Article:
Employee: Roosevelt Johnson
Employer: Boston City Hospital
Insurer: City of Boston
Board No.: 08588789

(Judges Carroll, Levine & Maze-Rothstein)

James A. McDonald, Jr., Esq., for the employee
Margaret H. Paget, Esq., for the self-insurer

CARROLL, J. The employee appeals from a decision in which an administrative judge authorized the self-insurer to discontinue payment of § 35 weekly incapacity benefits as of April 9, 1996. The self-insurer's discontinuance complaint was the subject of a prior decision. That decision was appealed to the Reviewing Board. The Reviewing Board recommitted the matter for further findings on the opinions of the § 11A medical examiner because the administrative judge had mischaracterized those opinions in the decision. See Johnson v. Boston City Hospital, 12 Mass. Workers' Comp. Rep. 503 (1998). (Dec. I.) After recommittal, the judge issued a new decision. (Dec. II.) Because comments by the judge in this latest decision give rise to questions of bias, we again recommit the case.

Our earlier decision sets out the facts in this matter. There is no need to repeat them here. See Johnson, supra. Germane to the present appeal is the following statement by the judge regarding the employee's brief to the Reviewing Board filed in the appeal of the first decision:

A far better example of "mischaracterization" of evidence is found on Page 5 of the employee's Brief to the Reviewing Board. Under argument #3, counsel states: "The decision summarily dismisses [other medical evidence] . . . in favor of a one-shot examination by Dr. Cater performed at the request of the self-insurer." It further argues that "Dr. Cater's report of April 4, 1995 acknowledges that he had no records available for review for his evaluation and report."

It is clear from Dr. Cater's reports that he examined the claimant on April 28, 1994, April 4, 1995 and on April 9, 1996. Three separate examinations cannot honestly be presently [sic] as a "one-shot" examination. In Dr. Cater's 1995 report, he states that he also evaluated the claimant one year earlier and "all medical records available at that time have been returned to claims review . . . and are not available for my review today." In his next paragraph, Dr. Cater lists with specificity the newer records available to him on April 4, 1995, which include Dr. Molloy's 1994 Impartial Report, as well as the reports and narratives of Dr. Jacques. In the final paragraph of that report, Dr. Cater also stated: "Mr. Johnson brought with him to the examination the prior CT scan and MRI of his spine and these were reviewed."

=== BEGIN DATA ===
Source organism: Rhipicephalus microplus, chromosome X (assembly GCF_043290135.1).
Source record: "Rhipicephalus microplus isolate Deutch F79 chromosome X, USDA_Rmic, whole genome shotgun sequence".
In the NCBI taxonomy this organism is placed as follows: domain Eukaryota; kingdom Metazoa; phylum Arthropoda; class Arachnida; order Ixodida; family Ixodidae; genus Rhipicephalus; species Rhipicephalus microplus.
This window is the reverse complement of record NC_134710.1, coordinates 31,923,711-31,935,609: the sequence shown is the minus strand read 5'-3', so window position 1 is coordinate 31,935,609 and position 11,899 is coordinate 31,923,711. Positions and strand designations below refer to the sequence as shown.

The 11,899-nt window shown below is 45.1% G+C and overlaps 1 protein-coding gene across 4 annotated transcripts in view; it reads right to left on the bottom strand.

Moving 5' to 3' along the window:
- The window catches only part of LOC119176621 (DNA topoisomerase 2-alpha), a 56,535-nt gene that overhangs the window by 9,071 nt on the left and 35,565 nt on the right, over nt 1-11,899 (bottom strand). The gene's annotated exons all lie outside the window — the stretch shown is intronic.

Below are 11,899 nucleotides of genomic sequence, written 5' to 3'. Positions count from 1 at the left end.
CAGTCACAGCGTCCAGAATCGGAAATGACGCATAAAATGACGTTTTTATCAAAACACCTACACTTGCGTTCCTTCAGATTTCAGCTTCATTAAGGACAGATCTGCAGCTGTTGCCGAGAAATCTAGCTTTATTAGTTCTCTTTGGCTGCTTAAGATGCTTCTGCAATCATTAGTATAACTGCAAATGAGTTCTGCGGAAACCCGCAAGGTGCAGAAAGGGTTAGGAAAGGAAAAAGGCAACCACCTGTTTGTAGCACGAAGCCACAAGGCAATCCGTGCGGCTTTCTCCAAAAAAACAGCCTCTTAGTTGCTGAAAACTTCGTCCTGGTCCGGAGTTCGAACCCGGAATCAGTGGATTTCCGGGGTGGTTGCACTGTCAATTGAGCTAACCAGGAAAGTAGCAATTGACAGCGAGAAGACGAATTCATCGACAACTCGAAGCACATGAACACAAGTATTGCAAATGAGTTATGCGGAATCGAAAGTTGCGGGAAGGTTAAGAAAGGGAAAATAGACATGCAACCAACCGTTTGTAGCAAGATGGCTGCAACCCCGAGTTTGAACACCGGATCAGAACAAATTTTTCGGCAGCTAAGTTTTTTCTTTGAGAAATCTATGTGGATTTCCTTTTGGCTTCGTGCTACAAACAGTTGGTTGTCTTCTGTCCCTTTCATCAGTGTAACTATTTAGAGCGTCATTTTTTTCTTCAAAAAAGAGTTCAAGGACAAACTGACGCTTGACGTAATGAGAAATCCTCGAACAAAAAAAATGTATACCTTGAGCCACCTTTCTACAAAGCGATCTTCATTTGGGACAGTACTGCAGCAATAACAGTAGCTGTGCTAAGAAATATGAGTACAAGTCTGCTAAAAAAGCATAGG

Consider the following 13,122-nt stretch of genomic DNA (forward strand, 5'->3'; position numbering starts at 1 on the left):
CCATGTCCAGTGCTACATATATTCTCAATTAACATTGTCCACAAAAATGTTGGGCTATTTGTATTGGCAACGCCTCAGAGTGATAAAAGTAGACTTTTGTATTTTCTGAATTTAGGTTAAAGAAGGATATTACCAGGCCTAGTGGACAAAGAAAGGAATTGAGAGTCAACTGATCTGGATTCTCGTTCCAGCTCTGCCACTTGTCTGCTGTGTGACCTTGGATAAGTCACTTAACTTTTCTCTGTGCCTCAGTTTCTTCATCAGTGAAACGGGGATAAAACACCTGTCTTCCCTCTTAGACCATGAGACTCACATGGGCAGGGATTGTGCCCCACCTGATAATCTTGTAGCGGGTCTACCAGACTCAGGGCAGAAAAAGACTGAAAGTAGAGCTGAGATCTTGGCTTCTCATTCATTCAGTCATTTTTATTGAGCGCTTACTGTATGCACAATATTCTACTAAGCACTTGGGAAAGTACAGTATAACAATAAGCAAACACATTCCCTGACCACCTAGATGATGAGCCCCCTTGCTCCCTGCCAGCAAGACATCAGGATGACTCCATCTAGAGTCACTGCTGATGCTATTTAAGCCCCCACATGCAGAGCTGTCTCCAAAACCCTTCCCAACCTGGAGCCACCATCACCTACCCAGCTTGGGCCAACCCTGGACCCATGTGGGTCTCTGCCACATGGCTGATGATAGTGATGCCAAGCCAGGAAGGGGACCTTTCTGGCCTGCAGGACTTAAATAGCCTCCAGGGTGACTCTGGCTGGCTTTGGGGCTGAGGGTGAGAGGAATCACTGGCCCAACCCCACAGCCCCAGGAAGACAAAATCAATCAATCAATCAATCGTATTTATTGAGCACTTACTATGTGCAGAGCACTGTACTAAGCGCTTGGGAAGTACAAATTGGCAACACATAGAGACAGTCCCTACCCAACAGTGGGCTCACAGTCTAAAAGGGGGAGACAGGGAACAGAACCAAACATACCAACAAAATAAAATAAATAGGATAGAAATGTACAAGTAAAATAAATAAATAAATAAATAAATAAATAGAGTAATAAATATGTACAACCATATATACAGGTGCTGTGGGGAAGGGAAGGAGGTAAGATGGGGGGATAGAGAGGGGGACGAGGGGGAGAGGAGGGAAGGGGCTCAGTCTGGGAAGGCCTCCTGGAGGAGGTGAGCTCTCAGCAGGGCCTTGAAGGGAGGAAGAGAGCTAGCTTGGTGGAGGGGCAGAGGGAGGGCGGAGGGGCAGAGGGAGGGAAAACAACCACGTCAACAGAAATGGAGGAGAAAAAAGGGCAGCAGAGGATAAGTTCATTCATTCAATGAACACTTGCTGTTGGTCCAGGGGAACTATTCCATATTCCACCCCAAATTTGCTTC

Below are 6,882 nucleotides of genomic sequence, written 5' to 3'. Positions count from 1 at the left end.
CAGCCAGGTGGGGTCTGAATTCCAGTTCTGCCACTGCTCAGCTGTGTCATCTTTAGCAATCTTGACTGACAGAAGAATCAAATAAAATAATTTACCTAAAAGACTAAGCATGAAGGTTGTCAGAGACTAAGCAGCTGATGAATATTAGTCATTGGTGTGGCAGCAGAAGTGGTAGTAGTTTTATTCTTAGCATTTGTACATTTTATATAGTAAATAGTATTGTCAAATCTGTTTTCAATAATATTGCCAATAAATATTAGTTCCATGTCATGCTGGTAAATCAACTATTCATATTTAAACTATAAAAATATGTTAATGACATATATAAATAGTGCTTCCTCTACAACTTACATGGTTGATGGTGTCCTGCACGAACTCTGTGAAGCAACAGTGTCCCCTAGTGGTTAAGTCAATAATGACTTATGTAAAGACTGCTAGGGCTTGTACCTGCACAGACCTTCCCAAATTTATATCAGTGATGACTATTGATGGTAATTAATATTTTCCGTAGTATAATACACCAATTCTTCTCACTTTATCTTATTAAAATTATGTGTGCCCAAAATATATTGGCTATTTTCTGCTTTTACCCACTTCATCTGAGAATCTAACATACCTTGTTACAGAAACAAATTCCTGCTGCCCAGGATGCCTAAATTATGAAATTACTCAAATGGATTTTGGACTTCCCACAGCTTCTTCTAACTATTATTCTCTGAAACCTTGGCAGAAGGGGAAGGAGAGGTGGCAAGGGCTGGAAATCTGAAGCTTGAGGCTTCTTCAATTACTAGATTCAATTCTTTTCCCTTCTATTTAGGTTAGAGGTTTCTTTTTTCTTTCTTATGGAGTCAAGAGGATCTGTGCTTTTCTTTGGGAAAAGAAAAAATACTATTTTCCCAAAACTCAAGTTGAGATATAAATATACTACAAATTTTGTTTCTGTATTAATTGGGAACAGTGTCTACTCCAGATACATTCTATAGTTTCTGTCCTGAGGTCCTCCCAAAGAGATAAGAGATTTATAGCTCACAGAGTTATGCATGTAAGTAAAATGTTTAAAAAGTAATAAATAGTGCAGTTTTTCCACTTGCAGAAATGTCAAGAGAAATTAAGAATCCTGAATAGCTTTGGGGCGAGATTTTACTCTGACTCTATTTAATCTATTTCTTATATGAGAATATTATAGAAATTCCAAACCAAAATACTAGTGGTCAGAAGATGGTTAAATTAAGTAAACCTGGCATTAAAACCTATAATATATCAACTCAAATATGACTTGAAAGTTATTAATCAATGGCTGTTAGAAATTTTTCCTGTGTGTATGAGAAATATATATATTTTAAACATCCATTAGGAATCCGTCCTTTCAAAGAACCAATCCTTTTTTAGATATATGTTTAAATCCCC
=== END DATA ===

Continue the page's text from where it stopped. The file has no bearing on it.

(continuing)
Only the most-generous phrasing would describe the employee's argument as a "mischaracterization." It appears to this reader to be a deliberate attempt to mislead the Reviewing Board - with some apparent success - and goes far beyond the bounds of legitimate and vigorous advocacy. Such conduct should not be tolerated by the Department.

(Dec. II, 9-11, italicized emphasis supplied).

The employee argues, among other things, that the last paragraph of this excerpt evidences bias on the part of the administrative judge toward the employee's counsel requiring recommittal to a different administrative judge for a hearing de novo. We are unable to say that the words in question, per se, demonstrate bias. These words do, however, present a new issue for resolution by the judge. The situation is akin to a motion for a new trial based on newly discovered evidence. See DeLuca v. Boston Elevated Ry., 312 Mass. 495, 497 (1942).

Every party in a workers' compensation case is entitled to a fair and impartial determination. Robinson v. General Motors Corp., 13 Mass. Workers' Comp. Rep. 207, 215 (1999). If the judge's words demonstrate bias toward the employee's attorney and, inferentially, the employee, then there has not been a fair and impartial determination and a new hearing before a different judge is in order. The question that must be answered is whether or not this administrative judge was biased against the employee's attorney so as to render him incapable on recommittal of fairly determining the outcome of the matter in dispute. Commonwealth v. Edgerly, 6 Mass. App. Ct. 241, 264 (1978). That question is usually a matter resting within the trial judge's discretion. MacDonald v. MacDonald, 407 Mass. 196, 203 (1990); Harris v. Board of Trustees of State Colleges, 405 Mass. 515, 527 (1989).

Therefore, we recommit the case to the administrative judge to pass upon the question of whether he should recuse himself. In so deciding, he must search his conscience. See Robinson, supra at 217.

So ordered.

Martine Carroll
Administrative Law Judge

Frederick E. Levine
Administrative Law Judge

Susan Maze-Rothstein
Administrative Law Judge

FILED: April 14, 2000